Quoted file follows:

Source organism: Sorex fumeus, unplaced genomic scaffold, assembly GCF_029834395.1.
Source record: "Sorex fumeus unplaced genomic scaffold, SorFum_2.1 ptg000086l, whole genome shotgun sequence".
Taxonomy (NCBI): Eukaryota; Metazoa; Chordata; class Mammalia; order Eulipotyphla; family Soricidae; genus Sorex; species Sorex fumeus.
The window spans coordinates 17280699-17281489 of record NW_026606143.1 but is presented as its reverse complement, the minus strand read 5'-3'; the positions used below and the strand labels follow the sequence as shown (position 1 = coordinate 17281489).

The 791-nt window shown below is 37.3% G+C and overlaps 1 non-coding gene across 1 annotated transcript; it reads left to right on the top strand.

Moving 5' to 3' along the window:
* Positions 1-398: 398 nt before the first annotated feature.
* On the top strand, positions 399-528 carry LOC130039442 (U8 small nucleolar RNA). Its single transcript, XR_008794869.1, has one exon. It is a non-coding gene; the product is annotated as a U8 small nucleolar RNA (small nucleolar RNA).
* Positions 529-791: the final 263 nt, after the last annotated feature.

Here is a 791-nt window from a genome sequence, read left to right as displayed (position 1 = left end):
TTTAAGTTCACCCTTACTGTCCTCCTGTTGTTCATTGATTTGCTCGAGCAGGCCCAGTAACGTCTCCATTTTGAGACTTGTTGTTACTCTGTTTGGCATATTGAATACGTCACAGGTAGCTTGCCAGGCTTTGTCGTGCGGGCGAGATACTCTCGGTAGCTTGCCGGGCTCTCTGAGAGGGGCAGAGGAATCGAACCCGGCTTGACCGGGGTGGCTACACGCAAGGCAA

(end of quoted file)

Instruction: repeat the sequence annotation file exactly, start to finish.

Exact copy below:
Source organism: Sorex fumeus, unplaced genomic scaffold, assembly GCF_029834395.1.
Source record: "Sorex fumeus unplaced genomic scaffold, SorFum_2.1 ptg000086l, whole genome shotgun sequence".
Taxonomy (NCBI): Eukaryota; Metazoa; Chordata; class Mammalia; order Eulipotyphla; family Soricidae; genus Sorex; species Sorex fumeus.
The window spans coordinates 17280699-17281489 of record NW_026606143.1 but is presented as its reverse complement, the minus strand read 5'-3'; the positions used below and the strand labels follow the sequence as shown (position 1 = coordinate 17281489).

The 791-nt window shown below is 37.3% G+C and overlaps 1 non-coding gene across 1 annotated transcript; it reads left to right on the top strand.

Moving 5' to 3' along the window:
* Positions 1-398: 398 nt before the first annotated feature.
* On the top strand, positions 399-528 carry LOC130039442 (U8 small nucleolar RNA). Its single transcript, XR_008794869.1, has one exon. It is a non-coding gene; the product is annotated as a U8 small nucleolar RNA (small nucleolar RNA).
* Positions 529-791: the final 263 nt, after the last annotated feature.

Here is a 791-nt window from a genome sequence, read left to right as displayed (position 1 = left end):
TTTAAGTTCACCCTTACTGTCCTCCTGTTGTTCATTGATTTGCTCGAGCAGGCCCAGTAACGTCTCCATTTTGAGACTTGTTGTTACTCTGTTTGGCATATTGAATACGTCACAGGTAGCTTGCCAGGCTTTGTCGTGCGGGCGAGATACTCTCGGTAGCTTGCCGGGCTCTCTGAGAGGGGCAGAGGAATCGAACCCGGCTTGACCGGGGTGGCTACACGCAAGGCAA